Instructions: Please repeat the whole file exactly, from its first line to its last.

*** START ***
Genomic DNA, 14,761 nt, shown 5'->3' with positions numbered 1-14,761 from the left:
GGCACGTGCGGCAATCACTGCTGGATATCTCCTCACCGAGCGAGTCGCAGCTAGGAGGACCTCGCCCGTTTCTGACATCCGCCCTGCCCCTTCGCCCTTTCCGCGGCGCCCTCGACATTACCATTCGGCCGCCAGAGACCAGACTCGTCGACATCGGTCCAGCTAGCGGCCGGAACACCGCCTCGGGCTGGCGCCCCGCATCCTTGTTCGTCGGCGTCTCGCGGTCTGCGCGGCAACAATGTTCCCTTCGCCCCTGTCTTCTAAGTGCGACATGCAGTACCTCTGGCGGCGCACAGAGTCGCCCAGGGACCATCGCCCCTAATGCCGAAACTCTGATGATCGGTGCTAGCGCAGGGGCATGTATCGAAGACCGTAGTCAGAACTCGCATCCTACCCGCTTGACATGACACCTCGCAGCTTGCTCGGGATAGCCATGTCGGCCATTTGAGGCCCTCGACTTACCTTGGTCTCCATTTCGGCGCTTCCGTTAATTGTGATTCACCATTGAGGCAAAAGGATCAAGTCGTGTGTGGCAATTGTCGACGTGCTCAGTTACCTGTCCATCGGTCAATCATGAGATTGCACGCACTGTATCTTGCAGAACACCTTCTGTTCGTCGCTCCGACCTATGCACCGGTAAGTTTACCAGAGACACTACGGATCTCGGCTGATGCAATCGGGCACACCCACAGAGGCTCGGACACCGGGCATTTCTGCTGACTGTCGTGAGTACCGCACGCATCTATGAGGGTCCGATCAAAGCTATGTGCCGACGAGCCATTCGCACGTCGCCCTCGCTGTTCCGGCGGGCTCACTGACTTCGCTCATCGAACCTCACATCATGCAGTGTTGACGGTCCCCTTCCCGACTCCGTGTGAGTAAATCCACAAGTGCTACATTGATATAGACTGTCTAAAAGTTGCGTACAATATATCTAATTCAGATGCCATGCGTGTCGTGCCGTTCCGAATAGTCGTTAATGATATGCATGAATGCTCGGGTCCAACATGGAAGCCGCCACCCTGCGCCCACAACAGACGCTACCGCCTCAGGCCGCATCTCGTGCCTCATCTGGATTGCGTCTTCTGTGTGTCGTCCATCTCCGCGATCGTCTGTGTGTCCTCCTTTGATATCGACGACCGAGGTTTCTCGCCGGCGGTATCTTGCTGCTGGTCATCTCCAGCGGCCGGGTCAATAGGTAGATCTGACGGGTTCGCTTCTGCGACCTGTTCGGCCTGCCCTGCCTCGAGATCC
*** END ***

Genomic DNA, 14,761 nt, shown 5'->3' with positions numbered 1-14,761 from the left:
GGCACGTGCGGCAATCACTGCTGGATATCTCCTCACCGAGCGAGTCGCAGCTAGGAGGACCTCGCCCGTTTCTGACATCCGCCCTGCCCCTTCGCCCTTTCCGCGGCGCCCTCGACATTACCATTCGGCCGCCAGAGACCAGACTCGTCGACATCGGTCCAGCTAGCGGCCGGAACACCGCCTCGGGCTGGCGCCCCGCATCCTTGTTCGTCGGCGTCTCGCGGTCTGCGCGGCAACAATGTTCCCTTCGCCCCTGTCTTCTAAGTGCGACATGCAGTACCTCTGGCGGCGCACAGAGTCGCCCAGGGACCATCGCCCCTAATGCCGAAACTCTGATGATCGGTGCTAGCGCAGGGGCATGTATCGAAGACCGTAGTCAGAACTCGCATCCTACCCGCTTGACATGACACCTCGCAGCTTGCTCGGGATAGCCATGTCGGCCATTTGAGGCCCTCGACTTACCTTGGTCTCCATTTCGGCGCTTCCGTTAATTGTGATTCACCATTGAGGCAAAAGGATCAAGTCGTGTGTGGCAATTGTCGACGTGCTCAGTTACCTGTCCATCGGTCAATCATGAGATTGCACGCACTGTATCTTGCAGAACACCTTCTGTTCGTCGCTCCGACCTATGCACCGGTAAGTTTACCAGAGACACTACGGATCTCGGCTGATGCAATCGGGCACACCCACAGAGGCTCGGACACCGGGCATTTCTGCTGACTGTCGTGAGTACCGCACGCATCTATGAGGGTCCGATCAAAGCTATGTGCCGACGAGCCATTCGCACGTCGCCCTCGCTGTTCCGGCGGGCTCACTGACTTCGCTCATCGAACCTCACATCATGCAGTGTTGACGGTCCCCTTCCCGACTCCGTGTGAGTAAATCCACAAGTGCTACATTGATATAGACTGTCTAAAAGTTGCGTACAATATATCTAATTCAGATGCCATGCGTGTCGTGCCGTTCCGAATAGTCGTTAATGATATGCATGAATGCTCGGGTCCAACATGGAAGCCGCCACCCTGCGCCCACAACAGACGCTACCGCCTCAGGCCGCATCTCGTGCCTCATCTGGATTGCGTCTTCTGTGTGTCGTCCATCTCCGCGATCGTCTGTGTGTCCTCCTTTGATATCGACGACCGAGGTTTCTCGCCGGCGGTATCTTGCTGCTGGTCATCTCCAGCGGCCGGGTCAATAGGTAGATCTGACGGGTTCGCTTCTGCGACCTGTTCGGCCTGCCCTGCCTCGAGATCC